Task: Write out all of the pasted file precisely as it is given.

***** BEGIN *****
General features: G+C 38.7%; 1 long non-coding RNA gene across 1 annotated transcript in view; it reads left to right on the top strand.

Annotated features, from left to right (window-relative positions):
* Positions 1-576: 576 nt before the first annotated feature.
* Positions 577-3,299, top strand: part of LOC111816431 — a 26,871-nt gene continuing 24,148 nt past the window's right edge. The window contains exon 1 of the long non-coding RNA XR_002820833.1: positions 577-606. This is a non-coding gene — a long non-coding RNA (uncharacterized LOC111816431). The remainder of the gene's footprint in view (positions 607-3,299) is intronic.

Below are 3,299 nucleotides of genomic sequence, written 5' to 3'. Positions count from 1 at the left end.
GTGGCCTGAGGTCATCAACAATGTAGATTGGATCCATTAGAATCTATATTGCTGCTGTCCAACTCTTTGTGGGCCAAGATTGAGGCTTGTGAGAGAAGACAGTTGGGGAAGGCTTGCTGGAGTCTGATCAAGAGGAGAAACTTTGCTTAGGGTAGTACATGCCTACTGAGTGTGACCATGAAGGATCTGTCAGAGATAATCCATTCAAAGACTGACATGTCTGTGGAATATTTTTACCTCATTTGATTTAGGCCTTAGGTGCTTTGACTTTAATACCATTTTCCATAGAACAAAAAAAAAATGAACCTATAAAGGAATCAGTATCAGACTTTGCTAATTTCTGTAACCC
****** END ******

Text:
General features: G+C 38.7%; 1 long non-coding RNA gene across 1 annotated transcript in view; it reads left to right on the top strand.

Annotated features, from left to right (window-relative positions):
* Positions 1-576: 576 nt before the first annotated feature.
* Positions 577-3,299, top strand: part of LOC111816431 — a 26,871-nt gene continuing 24,148 nt past the window's right edge. The window contains exon 1 of the long non-coding RNA XR_002820833.1: positions 577-606. This is a non-coding gene — a long non-coding RNA (uncharacterized LOC111816431). The remainder of the gene's footprint in view (positions 607-3,299) is intronic.

Below are 3,299 nucleotides of genomic sequence, written 5' to 3'. Positions count from 1 at the left end.
GTGGCCTGAGGTCATCAACAATGTAGATTGGATCCATTAGAATCTATATTGCTGCTGTCCAACTCTTTGTGGGCCAAGATTGAGGCTTGTGAGAGAAGACAGTTGGGGAAGGCTTGCTGGAGTCTGATCAAGAGGAGAAACTTTGCTTAGGGTAGTACATGCCTACTGAGTGTGACCATGAAGGATCTGTCAGAGATAATCCATTCAAAGACTGACATGTCTGTGGAATATTTTTACCTCATTTGATTTAGGCCTTAGGTGCTTTGACTTTAATACCATTTTCCATAGAACAAAAAAAAAATGAACCTATAAAGGAATCAGTATCAGACTTTGCTAATTTCTGTAACCC